PPS has long recognized the revitalizing effect of economic activity, but how can you separate healthy commerce from harmful intrusion? The key is to identify activity that will strengthen the image and identity of a place. When PPS develops recommendations to improve a place, one of the first questions we ask is which local businesses and institutions can contribute to the place in question. When you bring these partners into the process, you end up with vendors, retailers, and events that better represent the surrounding community.
Pioneer Courthouse Square in Portland, Oregon is a stellar example of a community-based approach to commercial events. This square also features a “Fashion Week” in the middle of September, but unlike Bryant Park’s, it is free and open to the public. Previews of local designers’ spring collections are displayed in the square for a week. The audience is not just a passive receptacle during the event: They are invited to vote for their favorite designs as part of the “People’s Choice Award.” Appropriately, the “Fashion Finale,” a paid event that is the principle fundraiser of Fashion Week, does not take place in Pioneer Courthouse Square, but in the Portland Museum of Art. Thus Portland’s Fashion Week raises money and gives valuable publicity for local entrepreneurs without excluding people from the city’s most beloved place.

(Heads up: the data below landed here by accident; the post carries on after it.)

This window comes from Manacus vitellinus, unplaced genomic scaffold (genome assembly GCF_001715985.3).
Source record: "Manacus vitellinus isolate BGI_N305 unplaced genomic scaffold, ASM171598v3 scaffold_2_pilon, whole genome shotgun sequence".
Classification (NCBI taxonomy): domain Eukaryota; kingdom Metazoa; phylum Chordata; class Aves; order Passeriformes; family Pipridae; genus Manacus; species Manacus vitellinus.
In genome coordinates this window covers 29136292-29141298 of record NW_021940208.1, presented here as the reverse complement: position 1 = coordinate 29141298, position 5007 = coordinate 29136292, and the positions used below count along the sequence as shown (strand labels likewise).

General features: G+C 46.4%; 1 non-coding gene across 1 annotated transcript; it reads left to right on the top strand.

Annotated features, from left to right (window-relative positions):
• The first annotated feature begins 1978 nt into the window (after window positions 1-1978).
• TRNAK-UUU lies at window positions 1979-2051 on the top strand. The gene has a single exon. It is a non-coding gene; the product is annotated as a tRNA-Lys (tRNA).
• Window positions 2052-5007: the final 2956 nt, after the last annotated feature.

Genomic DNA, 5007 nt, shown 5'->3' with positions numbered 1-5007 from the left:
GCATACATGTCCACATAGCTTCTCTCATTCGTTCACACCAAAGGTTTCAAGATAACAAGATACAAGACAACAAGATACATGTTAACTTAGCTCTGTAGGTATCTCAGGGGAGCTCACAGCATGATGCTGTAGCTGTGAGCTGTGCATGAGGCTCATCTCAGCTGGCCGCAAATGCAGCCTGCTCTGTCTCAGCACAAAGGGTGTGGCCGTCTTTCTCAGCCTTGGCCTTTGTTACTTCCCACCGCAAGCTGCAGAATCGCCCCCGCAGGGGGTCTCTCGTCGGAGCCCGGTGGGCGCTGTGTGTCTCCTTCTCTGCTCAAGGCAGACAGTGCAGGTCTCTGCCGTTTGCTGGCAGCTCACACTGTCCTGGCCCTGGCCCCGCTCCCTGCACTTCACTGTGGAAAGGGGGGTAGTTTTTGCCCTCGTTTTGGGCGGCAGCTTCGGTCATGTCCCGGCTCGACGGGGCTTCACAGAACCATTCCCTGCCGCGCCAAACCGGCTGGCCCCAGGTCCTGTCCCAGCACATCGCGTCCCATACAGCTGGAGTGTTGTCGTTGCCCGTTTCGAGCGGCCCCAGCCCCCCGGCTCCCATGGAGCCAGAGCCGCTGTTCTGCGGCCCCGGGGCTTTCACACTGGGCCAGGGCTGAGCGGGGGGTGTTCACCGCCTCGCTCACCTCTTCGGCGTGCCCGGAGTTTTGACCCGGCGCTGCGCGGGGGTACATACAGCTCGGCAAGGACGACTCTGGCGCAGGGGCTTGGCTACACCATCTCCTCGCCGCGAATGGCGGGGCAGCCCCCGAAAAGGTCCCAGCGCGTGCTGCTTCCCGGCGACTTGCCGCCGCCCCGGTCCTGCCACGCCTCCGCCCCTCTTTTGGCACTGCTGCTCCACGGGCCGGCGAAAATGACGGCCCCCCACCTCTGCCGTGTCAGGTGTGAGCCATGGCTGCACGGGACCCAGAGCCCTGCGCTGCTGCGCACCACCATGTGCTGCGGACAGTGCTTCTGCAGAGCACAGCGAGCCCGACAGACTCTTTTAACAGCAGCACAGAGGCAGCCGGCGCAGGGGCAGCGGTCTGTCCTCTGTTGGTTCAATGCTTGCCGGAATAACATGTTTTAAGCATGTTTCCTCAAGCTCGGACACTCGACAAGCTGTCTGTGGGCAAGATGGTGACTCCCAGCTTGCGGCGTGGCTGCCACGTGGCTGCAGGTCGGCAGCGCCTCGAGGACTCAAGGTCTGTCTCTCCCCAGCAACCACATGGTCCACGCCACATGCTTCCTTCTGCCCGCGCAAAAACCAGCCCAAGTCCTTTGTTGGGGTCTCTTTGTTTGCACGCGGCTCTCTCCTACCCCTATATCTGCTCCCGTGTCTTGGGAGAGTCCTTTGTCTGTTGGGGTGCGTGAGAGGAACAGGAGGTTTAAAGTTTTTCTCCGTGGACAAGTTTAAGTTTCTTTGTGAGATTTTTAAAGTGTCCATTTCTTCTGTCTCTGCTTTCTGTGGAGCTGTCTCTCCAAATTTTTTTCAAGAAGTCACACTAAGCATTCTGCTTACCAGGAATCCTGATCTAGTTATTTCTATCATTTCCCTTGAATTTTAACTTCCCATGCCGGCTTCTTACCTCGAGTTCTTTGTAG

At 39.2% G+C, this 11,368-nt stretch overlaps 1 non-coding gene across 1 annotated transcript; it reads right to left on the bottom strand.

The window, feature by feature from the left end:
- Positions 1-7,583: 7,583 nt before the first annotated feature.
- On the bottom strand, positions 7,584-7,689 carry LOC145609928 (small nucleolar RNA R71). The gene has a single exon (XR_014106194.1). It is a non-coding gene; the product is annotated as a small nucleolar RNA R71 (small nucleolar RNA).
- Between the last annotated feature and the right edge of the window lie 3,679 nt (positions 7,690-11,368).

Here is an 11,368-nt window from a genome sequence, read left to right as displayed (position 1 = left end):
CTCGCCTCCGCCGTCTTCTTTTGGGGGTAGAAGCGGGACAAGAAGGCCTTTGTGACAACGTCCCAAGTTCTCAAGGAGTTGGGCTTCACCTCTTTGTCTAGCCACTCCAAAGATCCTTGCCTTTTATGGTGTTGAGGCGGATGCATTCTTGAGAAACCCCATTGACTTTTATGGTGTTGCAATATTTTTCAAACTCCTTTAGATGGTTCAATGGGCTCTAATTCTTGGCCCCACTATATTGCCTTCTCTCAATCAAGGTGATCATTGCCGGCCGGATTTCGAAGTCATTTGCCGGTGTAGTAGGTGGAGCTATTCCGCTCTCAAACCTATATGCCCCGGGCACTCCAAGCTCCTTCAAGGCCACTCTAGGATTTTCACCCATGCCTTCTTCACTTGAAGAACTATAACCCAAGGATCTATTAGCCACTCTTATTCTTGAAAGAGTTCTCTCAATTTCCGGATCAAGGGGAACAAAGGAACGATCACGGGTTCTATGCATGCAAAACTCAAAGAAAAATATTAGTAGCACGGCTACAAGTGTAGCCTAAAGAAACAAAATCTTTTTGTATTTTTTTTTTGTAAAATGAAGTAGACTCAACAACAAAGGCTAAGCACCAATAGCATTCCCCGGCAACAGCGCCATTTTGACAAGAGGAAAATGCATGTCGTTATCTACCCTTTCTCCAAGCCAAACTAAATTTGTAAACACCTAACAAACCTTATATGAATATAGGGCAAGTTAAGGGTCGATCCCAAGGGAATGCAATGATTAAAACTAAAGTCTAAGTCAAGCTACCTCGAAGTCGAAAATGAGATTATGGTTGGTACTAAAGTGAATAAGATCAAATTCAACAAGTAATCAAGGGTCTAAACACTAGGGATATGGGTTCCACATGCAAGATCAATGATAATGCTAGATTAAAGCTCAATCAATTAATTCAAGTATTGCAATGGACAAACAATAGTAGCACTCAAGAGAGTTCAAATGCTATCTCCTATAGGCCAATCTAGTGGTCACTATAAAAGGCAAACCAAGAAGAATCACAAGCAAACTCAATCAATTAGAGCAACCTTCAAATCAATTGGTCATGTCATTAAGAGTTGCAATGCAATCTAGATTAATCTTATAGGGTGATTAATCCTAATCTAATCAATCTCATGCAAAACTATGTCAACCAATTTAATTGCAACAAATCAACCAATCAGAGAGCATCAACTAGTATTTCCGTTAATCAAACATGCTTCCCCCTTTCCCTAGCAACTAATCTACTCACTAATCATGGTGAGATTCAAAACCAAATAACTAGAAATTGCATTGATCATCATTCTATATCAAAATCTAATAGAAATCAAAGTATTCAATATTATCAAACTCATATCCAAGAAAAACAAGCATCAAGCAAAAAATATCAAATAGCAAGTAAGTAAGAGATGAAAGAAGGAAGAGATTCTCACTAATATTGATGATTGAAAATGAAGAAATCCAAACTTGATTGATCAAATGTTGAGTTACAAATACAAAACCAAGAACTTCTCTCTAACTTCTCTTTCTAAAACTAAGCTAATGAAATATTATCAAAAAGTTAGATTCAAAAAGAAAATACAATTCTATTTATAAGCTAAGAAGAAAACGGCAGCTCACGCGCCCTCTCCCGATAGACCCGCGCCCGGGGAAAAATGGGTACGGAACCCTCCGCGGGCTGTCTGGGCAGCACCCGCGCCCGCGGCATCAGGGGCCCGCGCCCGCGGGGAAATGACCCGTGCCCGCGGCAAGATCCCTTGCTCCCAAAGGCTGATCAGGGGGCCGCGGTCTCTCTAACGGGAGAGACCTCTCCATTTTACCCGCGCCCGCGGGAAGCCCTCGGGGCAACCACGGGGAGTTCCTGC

Pioneer Courthouse Square uses events to showcase its city’s resources for the world to see, like all great public spaces should. Fashion Week is just one among hundreds of such events, including the annual Festival of Flowers (right). The promotion of local assets is one component of the criteria PPS has drawn up to judge when commercial activity is beneficial to a public space, and when it is a detriment. We hope these guidelines will prove useful in planning events, selecting vendors, and working with private sponsors that support public spaces.